Exosome therapy for post-stroke AVM continuing recovery

I haven’t seen anything on this site about anyone trying exosome therapy for regaining lost function of a limb after AVM surgery and rehab. It is a very new and groundbreaking area that seems to hold promise, but too new for there to be any real studies or data on outcomes. Has anyone on here studied exosomes and considered being a “guinea pig” to see if there could be any magic improvement from the neurovascular exosomes reconnecting lost neuro pathways? My daughter had a massive AVM rupture and stroke in August 2021 and after nearly two years of rehab still has no use of her left arm, hand and fingers and walks only so-so.

Any experience and/or knowledge anyone has on this site, mods included, about exosome therapy would be greatly appreciated. Thanks and I look forward to the community’s replies.

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I don’t recall any conversations involving exosome therapy, but do know there is a lot of research associated to stem cells in treating a variety of brain injuries. It would make sense that exosome therapy may be part of that research. I did a couple quick queries and found this quite interesting:

Exosomes, unlike stem cells, can break the brain-blood barrier. This makes them more ideal in the treatment of neurodegenerative disease or conditions .


Yes, JD. That is one of the most intriguing aspects of exosomes and hopefully their ability to heal the brain and reconnect neuro pathways. Not surprised to not see anything here about it with it being so new. We’re probably 10-15 years from FDA approval as slow as they move. My daughter wants it now, of course, so we’re exploring places that do them. Not a whole lot out there. Thanks and have a great day!




would like to follow this topic. Also interested in such therapies, but havenot seen ANY positive feedback after them. only studies and promises(

Welcome aboard, Artem. I will post here as we continue on our journey to try and get some for my daughter.

Hello @Hunter22 ,
I think this sounds really valuable to know about. Apologies and please ignore this if I am saying things that you have already done but I did a few searches and have come across a research group headed by Dr Pascale V Guillot at University College Hospital London (www.ucl.ac.uk). Unfortunately I have no further knowledge but perhaps there might an opportunity to discuss questions and maybe get further recommendations.

Hey talloak:

Thanks for your help! Can’t find a lot on the guy, but he is definitely involved with exosome therapy. Will keep digging and don’t hesitate to forward along anything you find out anywhere. Thanks again!

Are different countries quicker? Greg

I think so, yes. But no one seems to be very far along beyond with exosomes with regard to stroke recovery. Unfortunately.

We are in the process of getting my daughter lined up for exosome therapy in Houston hopefully end of December, but if not then soon thereafter. We have to file a “necessary use” document that is costly because exosome therapy is not yet FDA approved. And the organization that will administer them to my daughter is involved in research, so they’re paying the $6K for the billions of exosomes that will be put in her via IV to see if any pathways start to reconnect from her brain to her left arm, hand and fingers. Could be groundbreaking, could be nothing or something in between. We are cautiously optimistic and if there are positive results rest assured I’ll be posting about it here.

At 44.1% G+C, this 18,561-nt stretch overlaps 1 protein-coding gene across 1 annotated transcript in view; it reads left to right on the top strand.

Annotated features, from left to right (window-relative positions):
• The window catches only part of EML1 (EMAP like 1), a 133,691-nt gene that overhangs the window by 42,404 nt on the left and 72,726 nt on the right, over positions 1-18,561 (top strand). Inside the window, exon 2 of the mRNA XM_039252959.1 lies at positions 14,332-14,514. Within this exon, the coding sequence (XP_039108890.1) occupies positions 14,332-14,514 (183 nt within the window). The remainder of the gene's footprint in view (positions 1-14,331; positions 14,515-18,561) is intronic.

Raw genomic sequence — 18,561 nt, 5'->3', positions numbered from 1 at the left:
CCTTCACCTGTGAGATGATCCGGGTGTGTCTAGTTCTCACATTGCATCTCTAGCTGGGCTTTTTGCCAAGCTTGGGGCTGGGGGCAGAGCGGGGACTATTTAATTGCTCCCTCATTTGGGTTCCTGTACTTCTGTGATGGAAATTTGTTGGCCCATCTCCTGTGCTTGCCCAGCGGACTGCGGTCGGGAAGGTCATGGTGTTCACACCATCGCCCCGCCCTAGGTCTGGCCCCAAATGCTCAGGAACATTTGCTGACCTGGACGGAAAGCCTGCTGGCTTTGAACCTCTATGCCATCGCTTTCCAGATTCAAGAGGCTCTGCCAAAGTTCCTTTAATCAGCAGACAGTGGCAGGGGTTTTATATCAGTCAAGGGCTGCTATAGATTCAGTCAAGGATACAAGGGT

Hey, it goes without saying, we hope it goes well.


Thank you so much, Dick.

how did it go? any news for now ?

Hi Artem:

Thanks for checking. But we’re still in the process of putting together the plan to submit to the FDA for approval. Looking like it may be a recurring monthly treatment for her, which would be great, especially if there are positive results. Keeping fingers crossed for a plan completion and quick “necessary experimental use” clearance from the FDA.

Hiya Hunter, How’s your daughter doing? I’m assuming my usual role here-- someone who knows very little, and readily admits it. That definitely goes with exosome stuff.
But because I’m officially an old fart (64), I do have some insights. I couldn’t tell how old your daughter is but I do know that hope/courage can be the greatest weapon in a teenager’s arsenal.
And never underestimate the “placebo effect.” If she believes that therapy works/helps, then, in my humble opinion, it’s probably worth the money. As you’re finding out, this AVM journey can get rough and any way you can give her a psychological boost is good. Best wishes, Greg

Yes, Greg. I agree! She is 22 now and she’s anxiously waiting for the chance to get them and we’re all praying for good results. Thanks for your well wishes!


Hi Hunter, I know this is probably new terrain for you and your daughter. One thing I can tell you from direct experience, this site is a treasure. Believe me, I’m not a big fan of tech/social medias, but had this forum existed 50 years ago, it would have been a fast easy way for me and my family to get questions answered and issues addressed.